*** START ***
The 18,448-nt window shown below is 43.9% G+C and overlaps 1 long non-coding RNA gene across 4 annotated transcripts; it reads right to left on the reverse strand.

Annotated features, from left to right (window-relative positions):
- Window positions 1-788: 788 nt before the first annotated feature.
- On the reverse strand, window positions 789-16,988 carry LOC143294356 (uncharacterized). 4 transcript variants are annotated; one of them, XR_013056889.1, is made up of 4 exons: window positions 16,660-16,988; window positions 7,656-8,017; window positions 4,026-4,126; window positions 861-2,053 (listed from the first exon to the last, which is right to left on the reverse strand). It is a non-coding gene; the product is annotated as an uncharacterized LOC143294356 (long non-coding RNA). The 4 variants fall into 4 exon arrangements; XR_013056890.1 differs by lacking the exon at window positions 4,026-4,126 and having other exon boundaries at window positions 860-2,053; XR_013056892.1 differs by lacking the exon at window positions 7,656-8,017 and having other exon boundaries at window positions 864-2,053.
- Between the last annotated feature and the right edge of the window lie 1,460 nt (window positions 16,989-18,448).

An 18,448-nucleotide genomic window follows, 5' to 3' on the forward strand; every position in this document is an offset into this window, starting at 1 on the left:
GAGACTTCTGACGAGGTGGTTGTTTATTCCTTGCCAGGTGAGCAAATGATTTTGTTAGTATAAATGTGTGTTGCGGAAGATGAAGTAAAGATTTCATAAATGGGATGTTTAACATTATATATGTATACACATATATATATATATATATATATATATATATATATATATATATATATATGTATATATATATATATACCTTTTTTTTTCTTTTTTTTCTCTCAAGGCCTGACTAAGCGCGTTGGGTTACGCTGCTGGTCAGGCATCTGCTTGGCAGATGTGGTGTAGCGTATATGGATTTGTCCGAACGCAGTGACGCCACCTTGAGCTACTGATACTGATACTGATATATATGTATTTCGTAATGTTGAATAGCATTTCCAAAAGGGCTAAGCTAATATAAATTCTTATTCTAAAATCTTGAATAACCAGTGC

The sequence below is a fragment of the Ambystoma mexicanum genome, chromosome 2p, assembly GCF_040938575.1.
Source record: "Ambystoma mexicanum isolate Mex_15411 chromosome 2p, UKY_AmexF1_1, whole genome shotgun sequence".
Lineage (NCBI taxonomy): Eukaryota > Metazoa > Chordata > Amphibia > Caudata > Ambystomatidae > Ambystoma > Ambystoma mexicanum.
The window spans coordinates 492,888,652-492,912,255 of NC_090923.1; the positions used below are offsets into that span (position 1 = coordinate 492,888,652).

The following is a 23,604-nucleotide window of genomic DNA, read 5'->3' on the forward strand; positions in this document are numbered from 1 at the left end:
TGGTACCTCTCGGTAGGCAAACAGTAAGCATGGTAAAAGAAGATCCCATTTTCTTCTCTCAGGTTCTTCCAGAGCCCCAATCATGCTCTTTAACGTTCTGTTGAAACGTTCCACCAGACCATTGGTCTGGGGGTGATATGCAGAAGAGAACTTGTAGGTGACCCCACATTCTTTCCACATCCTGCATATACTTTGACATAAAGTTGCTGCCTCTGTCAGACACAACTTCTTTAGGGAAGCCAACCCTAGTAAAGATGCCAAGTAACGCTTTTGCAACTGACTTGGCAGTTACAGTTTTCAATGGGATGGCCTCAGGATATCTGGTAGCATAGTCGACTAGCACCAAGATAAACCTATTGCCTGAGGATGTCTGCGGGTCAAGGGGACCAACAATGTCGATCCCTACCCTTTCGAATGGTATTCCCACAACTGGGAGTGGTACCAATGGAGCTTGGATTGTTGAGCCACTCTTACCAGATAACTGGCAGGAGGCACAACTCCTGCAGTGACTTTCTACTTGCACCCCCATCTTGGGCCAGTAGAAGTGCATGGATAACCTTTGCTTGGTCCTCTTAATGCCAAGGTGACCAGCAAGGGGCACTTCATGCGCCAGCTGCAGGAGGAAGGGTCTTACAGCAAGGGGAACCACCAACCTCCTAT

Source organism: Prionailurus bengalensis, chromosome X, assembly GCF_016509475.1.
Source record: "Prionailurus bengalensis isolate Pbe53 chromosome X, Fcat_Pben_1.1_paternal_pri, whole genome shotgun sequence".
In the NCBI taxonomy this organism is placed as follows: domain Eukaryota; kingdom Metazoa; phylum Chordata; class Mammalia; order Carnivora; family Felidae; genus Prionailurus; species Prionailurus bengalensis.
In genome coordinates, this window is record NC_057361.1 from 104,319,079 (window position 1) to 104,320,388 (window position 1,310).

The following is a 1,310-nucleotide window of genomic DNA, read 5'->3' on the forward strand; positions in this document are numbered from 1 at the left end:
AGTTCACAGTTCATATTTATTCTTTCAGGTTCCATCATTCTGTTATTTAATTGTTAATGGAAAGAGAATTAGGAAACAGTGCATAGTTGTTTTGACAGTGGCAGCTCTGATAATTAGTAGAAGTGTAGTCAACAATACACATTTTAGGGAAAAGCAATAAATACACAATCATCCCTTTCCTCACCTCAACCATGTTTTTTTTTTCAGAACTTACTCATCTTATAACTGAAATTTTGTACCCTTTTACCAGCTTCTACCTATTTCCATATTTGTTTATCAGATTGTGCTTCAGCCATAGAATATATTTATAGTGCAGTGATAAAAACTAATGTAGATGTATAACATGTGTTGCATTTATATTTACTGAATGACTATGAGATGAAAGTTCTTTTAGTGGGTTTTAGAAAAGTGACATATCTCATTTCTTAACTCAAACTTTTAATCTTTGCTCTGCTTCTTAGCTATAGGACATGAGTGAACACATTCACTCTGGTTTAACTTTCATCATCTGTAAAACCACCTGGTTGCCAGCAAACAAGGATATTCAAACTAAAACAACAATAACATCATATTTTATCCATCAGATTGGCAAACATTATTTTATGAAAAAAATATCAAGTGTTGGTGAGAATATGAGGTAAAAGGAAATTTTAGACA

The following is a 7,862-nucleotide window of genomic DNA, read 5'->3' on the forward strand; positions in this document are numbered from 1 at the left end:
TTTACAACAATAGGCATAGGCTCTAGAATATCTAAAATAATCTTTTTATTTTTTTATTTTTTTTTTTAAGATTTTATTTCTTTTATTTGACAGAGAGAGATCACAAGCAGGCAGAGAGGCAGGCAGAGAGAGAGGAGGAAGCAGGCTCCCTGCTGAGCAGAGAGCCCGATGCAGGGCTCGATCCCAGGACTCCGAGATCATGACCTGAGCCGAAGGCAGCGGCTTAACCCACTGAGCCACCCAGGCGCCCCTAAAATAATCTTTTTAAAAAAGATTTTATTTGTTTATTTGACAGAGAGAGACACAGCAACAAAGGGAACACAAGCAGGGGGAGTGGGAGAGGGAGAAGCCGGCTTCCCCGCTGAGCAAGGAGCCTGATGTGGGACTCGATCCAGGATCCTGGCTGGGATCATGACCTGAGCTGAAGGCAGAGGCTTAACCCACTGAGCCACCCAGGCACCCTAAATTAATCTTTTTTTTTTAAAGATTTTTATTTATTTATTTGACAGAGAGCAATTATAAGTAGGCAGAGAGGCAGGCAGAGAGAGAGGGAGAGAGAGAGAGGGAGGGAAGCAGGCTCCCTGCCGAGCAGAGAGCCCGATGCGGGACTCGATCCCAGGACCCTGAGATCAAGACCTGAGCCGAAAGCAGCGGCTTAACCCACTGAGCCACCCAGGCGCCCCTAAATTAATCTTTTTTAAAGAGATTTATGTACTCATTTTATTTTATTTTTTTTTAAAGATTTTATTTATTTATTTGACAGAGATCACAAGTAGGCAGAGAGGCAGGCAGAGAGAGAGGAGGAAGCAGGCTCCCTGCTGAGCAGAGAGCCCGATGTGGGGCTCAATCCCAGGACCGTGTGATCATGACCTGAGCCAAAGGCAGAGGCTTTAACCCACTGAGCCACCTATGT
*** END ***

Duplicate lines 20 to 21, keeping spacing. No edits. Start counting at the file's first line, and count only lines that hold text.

The following is a 7,862-nucleotide window of genomic DNA, read 5'->3' on the forward strand; positions in this document are numbered from 1 at the left end:
TTTACAACAATAGGCATAGGCTCTAGAATATCTAAAATAATCTTTTTATTTTTTTATTTTTTTTTTTAAGATTTTATTTCTTTTATTTGACAGAGAGAGATCACAAGCAGGCAGAGAGGCAGGCAGAGAGAGAGGAGGAAGCAGGCTCCCTGCTGAGCAGAGAGCCCGATGCAGGGCTCGATCCCAGGACTCCGAGATCATGACCTGAGCCGAAGGCAGCGGCTTAACCCACTGAGCCACCCAGGCGCCCCTAAAATAATCTTTTTAAAAAAGATTTTATTTGTTTATTTGACAGAGAGAGACACAGCAACAAAGGGAACACAAGCAGGGGGAGTGGGAGAGGGAGAAGCCGGCTTCCCCGCTGAGCAAGGAGCCTGATGTGGGACTCGATCCAGGATCCTGGCTGGGATCATGACCTGAGCTGAAGGCAGAGGCTTAACCCACTGAGCCACCCAGGCACCCTAAATTAATCTTTTTTTTTTAAAGATTTTTATTTATTTATTTGACAGAGAGCAATTATAAGTAGGCAGAGAGGCAGGCAGAGAGAGAGGGAGAGAGAGAGAGGGAGGGAAGCAGGCTCCCTGCCGAGCAGAGAGCCCGATGCGGGACTCGATCCCAGGACCCTGAGATCAAGACCTGAGCCGAAAGCAGCGGCTTAACCCACTGAGCCACCCAGGCGCCCCTAAATTAATCTTTTTTAAAGAGATTTATGTACTCATTTTATTTTATTTTTTTTTAAAGATTTTATTTATTTATTTGACAGAGATCACAAGTAGGCAGAGAGGCAGGCAGAGAGAGAGGAGGAAGCAGGCTCCCTGCTGAGCAGAGAGCCCGATGTGGGGCTCAATCCCAGGACCGTGTGATCATGACCTGAGCCAAAGGCAGAGGCTTTAACCCACTGAGCCACCTATGT